Employer healthcare costs on the rise

Aon Hewitt, a human resource consulting and outsourcing solutions company with a global presence, recently released analysis that found employers are paying more for healthcare coverage than ever before.

According to the report, the average cost of health coverage for a U.S. employee is expected to surpass the $10,000 point for the first time ever when 2012 rolls around. The 7 percent increase in the average healthcare premium is slightly lower than 7.5 percent increase recorded in 2011 and close to the 6.9 percent increase recorded last year.

“In what continues to be an uncertain economic environment, organizations cannot afford health care costs growing at 7 percent each year,” said John Zern, executive vice president and the Americas Practice Director for Health & Benefits with Aon Hewitt. “While health care reform continues to represent potential systemic change in a few years, employers will continue to shift cost to employees in order to keep company costs to a manageable level.”

The rise in healthcare costs incurred by employers can be attributed to a number of different factors including a spike in the quantity and cost of significant claims and lapses in hiring which leads to the workforce getting older and more prone to various diseases and medical conditions.

The Aon Hewitt report also found the amount employers are asking their employees to contribute to the premium cost next year is projected to be $2,306, 22 percent of the total healthcare premium of the $10,475 projected total cost.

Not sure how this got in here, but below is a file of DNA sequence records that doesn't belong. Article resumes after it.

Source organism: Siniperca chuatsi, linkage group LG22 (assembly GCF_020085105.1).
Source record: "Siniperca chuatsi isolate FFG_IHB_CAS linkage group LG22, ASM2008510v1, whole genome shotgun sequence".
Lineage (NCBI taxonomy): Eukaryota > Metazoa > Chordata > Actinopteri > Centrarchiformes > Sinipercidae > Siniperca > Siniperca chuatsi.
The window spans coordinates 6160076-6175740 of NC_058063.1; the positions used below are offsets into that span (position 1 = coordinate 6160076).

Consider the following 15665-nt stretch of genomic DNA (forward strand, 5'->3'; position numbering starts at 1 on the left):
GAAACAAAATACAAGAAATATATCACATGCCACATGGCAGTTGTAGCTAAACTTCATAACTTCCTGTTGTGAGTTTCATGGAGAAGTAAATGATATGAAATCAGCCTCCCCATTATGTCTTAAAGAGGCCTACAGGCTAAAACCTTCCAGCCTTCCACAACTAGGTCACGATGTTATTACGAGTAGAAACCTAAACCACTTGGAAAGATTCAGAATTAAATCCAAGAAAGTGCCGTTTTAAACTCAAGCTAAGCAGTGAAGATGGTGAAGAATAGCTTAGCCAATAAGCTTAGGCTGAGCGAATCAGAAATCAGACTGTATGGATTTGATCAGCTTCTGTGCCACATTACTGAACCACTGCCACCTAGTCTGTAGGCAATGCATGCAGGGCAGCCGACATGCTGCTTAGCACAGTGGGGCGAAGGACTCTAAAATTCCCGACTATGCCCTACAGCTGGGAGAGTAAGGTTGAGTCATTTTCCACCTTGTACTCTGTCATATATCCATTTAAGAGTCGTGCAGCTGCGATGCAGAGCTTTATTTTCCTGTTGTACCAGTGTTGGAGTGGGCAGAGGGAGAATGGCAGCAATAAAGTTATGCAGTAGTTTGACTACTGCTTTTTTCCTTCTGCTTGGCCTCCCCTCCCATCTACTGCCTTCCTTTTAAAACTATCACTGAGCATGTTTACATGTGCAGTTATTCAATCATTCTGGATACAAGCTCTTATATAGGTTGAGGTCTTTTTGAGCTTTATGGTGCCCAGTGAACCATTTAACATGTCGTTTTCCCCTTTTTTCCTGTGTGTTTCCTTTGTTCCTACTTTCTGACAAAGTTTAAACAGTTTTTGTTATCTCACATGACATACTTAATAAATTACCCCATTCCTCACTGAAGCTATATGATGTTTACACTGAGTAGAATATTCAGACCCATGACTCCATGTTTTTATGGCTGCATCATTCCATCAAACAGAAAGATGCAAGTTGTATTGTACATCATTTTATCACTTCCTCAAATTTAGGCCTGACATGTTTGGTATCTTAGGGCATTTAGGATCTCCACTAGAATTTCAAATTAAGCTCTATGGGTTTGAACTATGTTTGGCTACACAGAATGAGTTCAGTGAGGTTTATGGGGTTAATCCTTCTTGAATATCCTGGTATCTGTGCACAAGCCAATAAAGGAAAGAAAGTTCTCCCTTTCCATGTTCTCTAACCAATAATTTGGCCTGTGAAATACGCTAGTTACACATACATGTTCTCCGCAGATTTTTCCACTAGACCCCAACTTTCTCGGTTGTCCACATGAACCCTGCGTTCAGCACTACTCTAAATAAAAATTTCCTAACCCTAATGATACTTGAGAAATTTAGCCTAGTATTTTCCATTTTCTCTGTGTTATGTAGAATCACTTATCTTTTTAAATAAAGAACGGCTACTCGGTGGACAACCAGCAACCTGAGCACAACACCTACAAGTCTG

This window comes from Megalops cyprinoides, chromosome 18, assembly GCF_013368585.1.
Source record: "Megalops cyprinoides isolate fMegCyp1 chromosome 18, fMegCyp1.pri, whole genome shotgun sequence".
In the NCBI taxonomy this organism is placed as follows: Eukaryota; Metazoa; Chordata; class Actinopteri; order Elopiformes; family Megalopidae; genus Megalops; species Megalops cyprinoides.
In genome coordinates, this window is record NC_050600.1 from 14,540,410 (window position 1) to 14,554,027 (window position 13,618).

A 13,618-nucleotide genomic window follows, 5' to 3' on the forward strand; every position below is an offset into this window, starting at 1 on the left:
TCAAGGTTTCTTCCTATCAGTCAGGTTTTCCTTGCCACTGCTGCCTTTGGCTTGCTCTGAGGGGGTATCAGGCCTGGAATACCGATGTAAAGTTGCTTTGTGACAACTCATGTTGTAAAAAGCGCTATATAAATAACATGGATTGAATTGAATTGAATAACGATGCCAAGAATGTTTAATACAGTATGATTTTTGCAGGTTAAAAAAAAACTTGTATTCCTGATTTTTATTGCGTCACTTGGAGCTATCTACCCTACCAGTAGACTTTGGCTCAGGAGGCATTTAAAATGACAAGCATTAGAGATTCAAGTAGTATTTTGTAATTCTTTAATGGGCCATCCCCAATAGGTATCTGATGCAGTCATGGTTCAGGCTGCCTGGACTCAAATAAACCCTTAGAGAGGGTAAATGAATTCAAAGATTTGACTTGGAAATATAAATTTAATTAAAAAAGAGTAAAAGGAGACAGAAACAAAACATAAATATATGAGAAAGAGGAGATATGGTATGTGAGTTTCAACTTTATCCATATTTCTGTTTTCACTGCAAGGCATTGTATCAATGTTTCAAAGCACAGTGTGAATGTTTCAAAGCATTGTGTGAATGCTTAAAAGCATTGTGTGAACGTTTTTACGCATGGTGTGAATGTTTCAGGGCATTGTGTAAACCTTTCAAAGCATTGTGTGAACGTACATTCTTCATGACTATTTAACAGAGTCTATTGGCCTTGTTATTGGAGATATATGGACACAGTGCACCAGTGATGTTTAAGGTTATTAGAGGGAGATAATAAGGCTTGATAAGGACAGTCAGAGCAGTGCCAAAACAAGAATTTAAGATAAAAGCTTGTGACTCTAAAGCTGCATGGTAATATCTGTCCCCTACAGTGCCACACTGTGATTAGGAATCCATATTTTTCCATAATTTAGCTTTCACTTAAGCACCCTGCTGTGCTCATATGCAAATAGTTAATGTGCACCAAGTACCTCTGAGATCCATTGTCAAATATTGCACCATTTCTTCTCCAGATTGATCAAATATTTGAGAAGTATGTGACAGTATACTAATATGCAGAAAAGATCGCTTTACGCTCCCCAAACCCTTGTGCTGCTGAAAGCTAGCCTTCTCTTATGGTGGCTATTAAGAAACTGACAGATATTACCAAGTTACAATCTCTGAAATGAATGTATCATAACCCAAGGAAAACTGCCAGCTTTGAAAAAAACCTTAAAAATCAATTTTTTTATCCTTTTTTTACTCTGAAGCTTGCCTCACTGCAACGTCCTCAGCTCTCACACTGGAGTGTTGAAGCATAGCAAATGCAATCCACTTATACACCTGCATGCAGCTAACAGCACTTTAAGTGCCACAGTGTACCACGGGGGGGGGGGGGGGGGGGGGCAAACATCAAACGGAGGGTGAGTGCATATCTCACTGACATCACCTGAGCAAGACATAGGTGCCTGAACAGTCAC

“HMO trend continues to be a cause of concern for employers,” said Tim Nimmer, chief health care actuary at Aon Hewitt. “While HMOs have higher premium costs, they offer lower out-of-pocket costs that employees value. If HMO trend continues to outpace PPO and POS trends, employers will be forced to discontinue current HMO contribution levels or eliminate HMO offerings altogether.”

In response, a lot of companies are turning to corporate health and wellness programs. These initiatives have been proven to not only lower healthcare costs company wide but also in boosting morale and productivity. Employees are offered incentives to adopt healthy lifestyle choices thus curbing absenteeism and doctor visits, lowering the amount the employer pays for coverage and the amount the employee has to pay in premiums.